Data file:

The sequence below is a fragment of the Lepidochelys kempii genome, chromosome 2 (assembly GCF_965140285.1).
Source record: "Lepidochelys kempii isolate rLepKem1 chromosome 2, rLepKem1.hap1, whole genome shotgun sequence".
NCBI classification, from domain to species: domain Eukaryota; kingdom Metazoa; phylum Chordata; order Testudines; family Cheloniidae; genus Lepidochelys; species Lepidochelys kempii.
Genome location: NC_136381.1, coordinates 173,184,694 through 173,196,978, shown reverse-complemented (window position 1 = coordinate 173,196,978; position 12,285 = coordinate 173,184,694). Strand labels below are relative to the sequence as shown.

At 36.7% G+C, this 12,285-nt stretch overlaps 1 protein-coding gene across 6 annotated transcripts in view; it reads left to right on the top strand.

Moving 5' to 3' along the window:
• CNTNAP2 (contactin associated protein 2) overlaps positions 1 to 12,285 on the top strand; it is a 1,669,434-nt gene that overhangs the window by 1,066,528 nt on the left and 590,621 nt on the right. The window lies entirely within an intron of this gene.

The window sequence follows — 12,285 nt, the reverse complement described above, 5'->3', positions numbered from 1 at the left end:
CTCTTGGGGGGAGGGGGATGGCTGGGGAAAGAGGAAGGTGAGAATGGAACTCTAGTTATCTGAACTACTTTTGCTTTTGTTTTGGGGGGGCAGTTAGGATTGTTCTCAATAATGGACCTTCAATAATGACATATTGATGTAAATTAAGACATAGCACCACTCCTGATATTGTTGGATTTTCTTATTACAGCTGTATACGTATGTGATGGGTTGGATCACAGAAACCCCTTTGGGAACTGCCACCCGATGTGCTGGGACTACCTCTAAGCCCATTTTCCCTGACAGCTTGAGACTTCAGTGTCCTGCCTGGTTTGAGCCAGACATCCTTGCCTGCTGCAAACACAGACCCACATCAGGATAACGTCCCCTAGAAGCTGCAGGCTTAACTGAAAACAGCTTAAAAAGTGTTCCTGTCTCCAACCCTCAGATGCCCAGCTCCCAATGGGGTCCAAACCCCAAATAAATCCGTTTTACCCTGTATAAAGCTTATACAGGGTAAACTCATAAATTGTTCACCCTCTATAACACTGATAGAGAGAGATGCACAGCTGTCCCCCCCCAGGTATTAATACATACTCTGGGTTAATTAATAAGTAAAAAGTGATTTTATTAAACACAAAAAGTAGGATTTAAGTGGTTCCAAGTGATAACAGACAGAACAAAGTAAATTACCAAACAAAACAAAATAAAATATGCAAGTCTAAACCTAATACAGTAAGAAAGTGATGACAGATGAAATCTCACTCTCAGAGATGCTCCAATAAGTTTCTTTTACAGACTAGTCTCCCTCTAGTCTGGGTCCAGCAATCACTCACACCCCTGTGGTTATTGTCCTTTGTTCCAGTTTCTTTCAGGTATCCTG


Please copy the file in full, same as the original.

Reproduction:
The sequence below is a fragment of the Lepidochelys kempii genome, chromosome 2 (assembly GCF_965140285.1).
Source record: "Lepidochelys kempii isolate rLepKem1 chromosome 2, rLepKem1.hap1, whole genome shotgun sequence".
NCBI classification, from domain to species: domain Eukaryota; kingdom Metazoa; phylum Chordata; order Testudines; family Cheloniidae; genus Lepidochelys; species Lepidochelys kempii.
Genome location: NC_136381.1, coordinates 173,184,694 through 173,196,978, shown reverse-complemented (window position 1 = coordinate 173,196,978; position 12,285 = coordinate 173,184,694). Strand labels below are relative to the sequence as shown.

At 36.7% G+C, this 12,285-nt stretch overlaps 1 protein-coding gene across 6 annotated transcripts in view; it reads left to right on the top strand.

Moving 5' to 3' along the window:
• CNTNAP2 (contactin associated protein 2) overlaps positions 1 to 12,285 on the top strand; it is a 1,669,434-nt gene that overhangs the window by 1,066,528 nt on the left and 590,621 nt on the right. The window lies entirely within an intron of this gene.

The window sequence follows — 12,285 nt, the reverse complement described above, 5'->3', positions numbered from 1 at the left end:
CTCTTGGGGGGAGGGGGATGGCTGGGGAAAGAGGAAGGTGAGAATGGAACTCTAGTTATCTGAACTACTTTTGCTTTTGTTTTGGGGGGGCAGTTAGGATTGTTCTCAATAATGGACCTTCAATAATGACATATTGATGTAAATTAAGACATAGCACCACTCCTGATATTGTTGGATTTTCTTATTACAGCTGTATACGTATGTGATGGGTTGGATCACAGAAACCCCTTTGGGAACTGCCACCCGATGTGCTGGGACTACCTCTAAGCCCATTTTCCCTGACAGCTTGAGACTTCAGTGTCCTGCCTGGTTTGAGCCAGACATCCTTGCCTGCTGCAAACACAGACCCACATCAGGATAACGTCCCCTAGAAGCTGCAGGCTTAACTGAAAACAGCTTAAAAAGTGTTCCTGTCTCCAACCCTCAGATGCCCAGCTCCCAATGGGGTCCAAACCCCAAATAAATCCGTTTTACCCTGTATAAAGCTTATACAGGGTAAACTCATAAATTGTTCACCCTCTATAACACTGATAGAGAGAGATGCACAGCTGTCCCCCCCCAGGTATTAATACATACTCTGGGTTAATTAATAAGTAAAAAGTGATTTTATTAAACACAAAAAGTAGGATTTAAGTGGTTCCAAGTGATAACAGACAGAACAAAGTAAATTACCAAACAAAACAAAATAAAATATGCAAGTCTAAACCTAATACAGTAAGAAAGTGATGACAGATGAAATCTCACTCTCAGAGATGCTCCAATAAGTTTCTTTTACAGACTAGTCTCCCTCTAGTCTGGGTCCAGCAATCACTCACACCCCTGTGGTTATTGTCCTTTGTTCCAGTTTCTTTCAGGTATCCTG